Wednesday, June 18, 2014

Can the state declare records secret?

Posted By on Wed, Jun 18, 2014 at 7:12 AM

click to enlarge WHO'S COuNTING? Arkansas has agreed to keep oil shipment information secret.
  • WHO'S COuNTING? Arkansas has agreed to keep oil shipment information secret.
The Arkansas Democrat-Gazette reported this morning  that state officials had signed an agreement with two railroads not to release information provided to the state about rail shipments of crude oil.

Not even North Dakota, the source of his heavy crude, has rolled over so readily to the railroads' request for secrecy. As a regulator there noted, anybody with fingers and a notebook can go down to a railroad crossing and count rail cars. So much for proprietary information.

I haven't thought much about this particular issue, but I do have a thought on a broader question:

A contract doesn't make an illegal action legal. Records kept in the course of business by a state agency are open to public inspection unless otherwise exempted by law. Law, I said, not agency whim.

But for the dubious "proprietary information" claim — something that a business can't legally invoke without some shred of proof that it's a valid claim — a state agency, here the Department of Emergency Management, can't agree to violate state law.

If the legislature wants to exempt this information, let the legislature exempt it. It's a bad practice to let state employees decide on their own hook what is and is not open to the public to the point that they sign a solemn contract. This further ratchets up the difficulty of public access against a deep-pocketed private company with no interest in public accountability.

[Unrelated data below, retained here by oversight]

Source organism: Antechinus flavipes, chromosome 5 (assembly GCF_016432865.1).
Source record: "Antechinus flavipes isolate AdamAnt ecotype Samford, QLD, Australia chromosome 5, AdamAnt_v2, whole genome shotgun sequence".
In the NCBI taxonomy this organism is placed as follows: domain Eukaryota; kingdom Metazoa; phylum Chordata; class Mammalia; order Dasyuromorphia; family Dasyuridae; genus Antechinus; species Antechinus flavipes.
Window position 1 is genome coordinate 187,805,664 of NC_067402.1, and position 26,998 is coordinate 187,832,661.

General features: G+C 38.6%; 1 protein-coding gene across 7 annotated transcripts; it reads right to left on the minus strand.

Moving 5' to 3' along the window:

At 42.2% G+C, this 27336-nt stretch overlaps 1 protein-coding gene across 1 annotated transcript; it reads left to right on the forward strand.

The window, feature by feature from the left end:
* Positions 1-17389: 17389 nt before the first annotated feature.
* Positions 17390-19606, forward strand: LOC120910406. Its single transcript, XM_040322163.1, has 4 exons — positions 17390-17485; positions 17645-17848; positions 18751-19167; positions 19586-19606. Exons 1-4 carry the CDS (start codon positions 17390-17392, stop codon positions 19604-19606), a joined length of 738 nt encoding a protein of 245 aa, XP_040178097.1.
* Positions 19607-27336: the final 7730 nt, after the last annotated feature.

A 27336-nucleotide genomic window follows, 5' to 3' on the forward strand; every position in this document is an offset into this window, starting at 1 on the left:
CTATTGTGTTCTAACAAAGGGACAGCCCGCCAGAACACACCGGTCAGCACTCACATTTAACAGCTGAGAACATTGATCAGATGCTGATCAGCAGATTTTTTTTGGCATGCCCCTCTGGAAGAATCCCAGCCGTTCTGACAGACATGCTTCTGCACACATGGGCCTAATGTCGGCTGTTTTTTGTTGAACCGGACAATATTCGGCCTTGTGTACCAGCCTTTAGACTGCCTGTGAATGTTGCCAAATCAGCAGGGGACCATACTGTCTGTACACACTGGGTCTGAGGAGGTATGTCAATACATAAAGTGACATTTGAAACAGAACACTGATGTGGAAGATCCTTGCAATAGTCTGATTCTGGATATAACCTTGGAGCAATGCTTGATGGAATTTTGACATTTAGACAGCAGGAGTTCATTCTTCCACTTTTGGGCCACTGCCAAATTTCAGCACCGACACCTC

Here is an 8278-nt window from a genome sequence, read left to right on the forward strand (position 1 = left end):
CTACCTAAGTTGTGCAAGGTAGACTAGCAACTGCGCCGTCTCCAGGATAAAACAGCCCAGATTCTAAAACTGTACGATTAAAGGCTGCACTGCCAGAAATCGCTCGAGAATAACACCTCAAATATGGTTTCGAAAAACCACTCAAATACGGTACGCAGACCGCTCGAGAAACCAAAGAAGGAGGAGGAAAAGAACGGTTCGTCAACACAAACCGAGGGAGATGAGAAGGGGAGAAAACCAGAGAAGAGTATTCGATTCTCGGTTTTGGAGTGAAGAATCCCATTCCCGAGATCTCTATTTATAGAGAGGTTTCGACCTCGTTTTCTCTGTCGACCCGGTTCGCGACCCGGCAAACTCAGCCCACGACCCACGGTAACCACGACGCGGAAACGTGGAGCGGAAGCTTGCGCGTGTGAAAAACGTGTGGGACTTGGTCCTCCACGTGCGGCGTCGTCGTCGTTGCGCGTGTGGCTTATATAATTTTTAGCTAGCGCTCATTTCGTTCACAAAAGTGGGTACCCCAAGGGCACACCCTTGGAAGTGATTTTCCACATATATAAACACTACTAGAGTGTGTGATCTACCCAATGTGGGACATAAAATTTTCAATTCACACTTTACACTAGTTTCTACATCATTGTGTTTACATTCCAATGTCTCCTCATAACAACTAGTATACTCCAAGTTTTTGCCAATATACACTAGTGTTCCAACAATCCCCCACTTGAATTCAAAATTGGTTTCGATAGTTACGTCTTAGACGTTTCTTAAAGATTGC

I am reminded again of when the University of Arkansas invented a "competitive disadvantage" argument to shield its dealings with Walton billionaires from public disclosure over an effective rental of a portion of  the public's university in return for Walton money. The doughty throwaway tabloid that challenged this giveaway of public accountability didn't have the deep pockets to challenge the phalanx of taxpayer-funded lawyers  who won a lower court's poor decision to keep the public's business secret. Judge Chris Piazza was wrong on that one, but he's made up for it since. Note, please, that we didn't call for his impeachment at the time.


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